What’s Your Tagline? Some Thoughts on the New Year

First Things First: Your A(a)chievements in 2017

Whether Big Deal Accomplishments or quieter triumphs (which, honestly, ARE Big Deal Accomplishments), we have probably all attained some successes this past year. We may not have explicitly written them down as goals to work toward or we may have put them on a New Year’s resolutions list. Regardless, in some ways we have moved forward.

Examples from my own 2017: I set a cycling goal of completing a half-century (50-mile) bike ride by 8/31/17. I actually completed it on that very day and two weeks later, I did my second half-century. The deadline was helpful, but as I’d also injured my foot earlier in the summer, I was perfectly fine with changing the deadline (frankly, any deadlines you set should have some flexibility built in). To me, that 50-mile ride was a Big Deal Accomplishment. I also set a goal of making my own marshmallows, which I completed back in March. Probably less of a Big Deal Accomplishment. Or maybe not.

A less showy accomplishment is the friendships I developed and deepened. Harder to quantify and more difficult to measure in an objective fashion, the growth in these relationships is probably my most important success of 2017. Achievements needn’t end with certificates or shiny medals. Your own internal honesty will you know if something is an achievement.

The Tagline

Okay, now on topic. A tagline is a simple, easy-to-remember catchphrase. Think of Nike’s “Just Do It” or McDonald’s “I’m Lovin’ It”. Although in advertising, these slogans serve to encapsulate whatever feeling the marketing departments want would-be customers to experience, this same concept could be repurposed in lieu of (or in addition to) New Year’s Resolutions. Think of the simplicity of a simple slogan (e.g. “Be Bold, Speak Up”, or “Running toward Victory” or “Trust and Surrender”1)—no need for bulleted “I will lose weight, declutter, eat healthy, go to the gym thrice weekly” lines. Or, for those whom solid and explicit goals work well, the tagline can serve as a way to bring an order to disparate objectives, a way to tie everything together. It might be easier to remember a tagline than a list of resolutions. Plus a tagline can be called upon to deliver a short burst of motivation and focus, easily uttered in the car on the way to work.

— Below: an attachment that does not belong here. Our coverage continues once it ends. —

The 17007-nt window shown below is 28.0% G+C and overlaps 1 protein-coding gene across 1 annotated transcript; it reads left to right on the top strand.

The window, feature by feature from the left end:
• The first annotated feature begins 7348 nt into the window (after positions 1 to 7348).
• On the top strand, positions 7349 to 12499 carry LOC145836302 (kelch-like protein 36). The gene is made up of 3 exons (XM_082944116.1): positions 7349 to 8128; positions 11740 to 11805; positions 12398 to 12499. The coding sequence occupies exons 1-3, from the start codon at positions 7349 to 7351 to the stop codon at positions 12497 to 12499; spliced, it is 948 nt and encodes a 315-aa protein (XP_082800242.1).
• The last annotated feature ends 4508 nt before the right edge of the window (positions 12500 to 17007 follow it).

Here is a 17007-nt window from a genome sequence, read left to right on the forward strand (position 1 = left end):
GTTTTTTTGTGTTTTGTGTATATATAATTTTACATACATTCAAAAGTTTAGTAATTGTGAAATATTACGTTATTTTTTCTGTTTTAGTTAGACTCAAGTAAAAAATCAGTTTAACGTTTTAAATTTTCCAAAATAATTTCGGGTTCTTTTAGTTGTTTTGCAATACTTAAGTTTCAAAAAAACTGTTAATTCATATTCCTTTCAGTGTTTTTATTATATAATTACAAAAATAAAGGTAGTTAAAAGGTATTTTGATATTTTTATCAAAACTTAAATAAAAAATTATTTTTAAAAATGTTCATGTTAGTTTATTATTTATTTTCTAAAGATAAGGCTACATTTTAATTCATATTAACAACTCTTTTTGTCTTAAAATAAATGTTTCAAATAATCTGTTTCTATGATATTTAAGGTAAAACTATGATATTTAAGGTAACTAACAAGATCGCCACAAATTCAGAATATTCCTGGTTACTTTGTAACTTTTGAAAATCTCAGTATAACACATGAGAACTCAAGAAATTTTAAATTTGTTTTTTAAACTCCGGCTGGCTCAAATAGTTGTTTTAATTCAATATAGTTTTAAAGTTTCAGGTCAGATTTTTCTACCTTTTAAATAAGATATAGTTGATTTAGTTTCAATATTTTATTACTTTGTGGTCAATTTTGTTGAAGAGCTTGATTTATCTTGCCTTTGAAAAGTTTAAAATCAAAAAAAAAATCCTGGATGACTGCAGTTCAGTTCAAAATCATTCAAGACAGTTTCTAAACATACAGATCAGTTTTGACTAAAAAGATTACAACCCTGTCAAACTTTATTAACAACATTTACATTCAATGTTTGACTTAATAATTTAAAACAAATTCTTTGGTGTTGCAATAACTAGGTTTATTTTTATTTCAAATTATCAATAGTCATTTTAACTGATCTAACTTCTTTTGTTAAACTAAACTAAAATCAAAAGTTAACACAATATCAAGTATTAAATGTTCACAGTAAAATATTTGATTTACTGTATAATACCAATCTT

Picking your Tagline

It’s January 1st, the beginning of the month of changes, transformations, reinventions, even. What phrases resonate with you? Which simple sentences synopsize your goals and visions for the year? Pick one, pick several! If you have more than one, why not try each out for a week to find the one that sings to you the most? Use it and then, come December 31, review your year in the context of your tagline. Look at your accomplishments and achievements and spring forward with a new tagline for 2019!

And Happy New Year to all!

1That one is courtesy of Anne Lamott.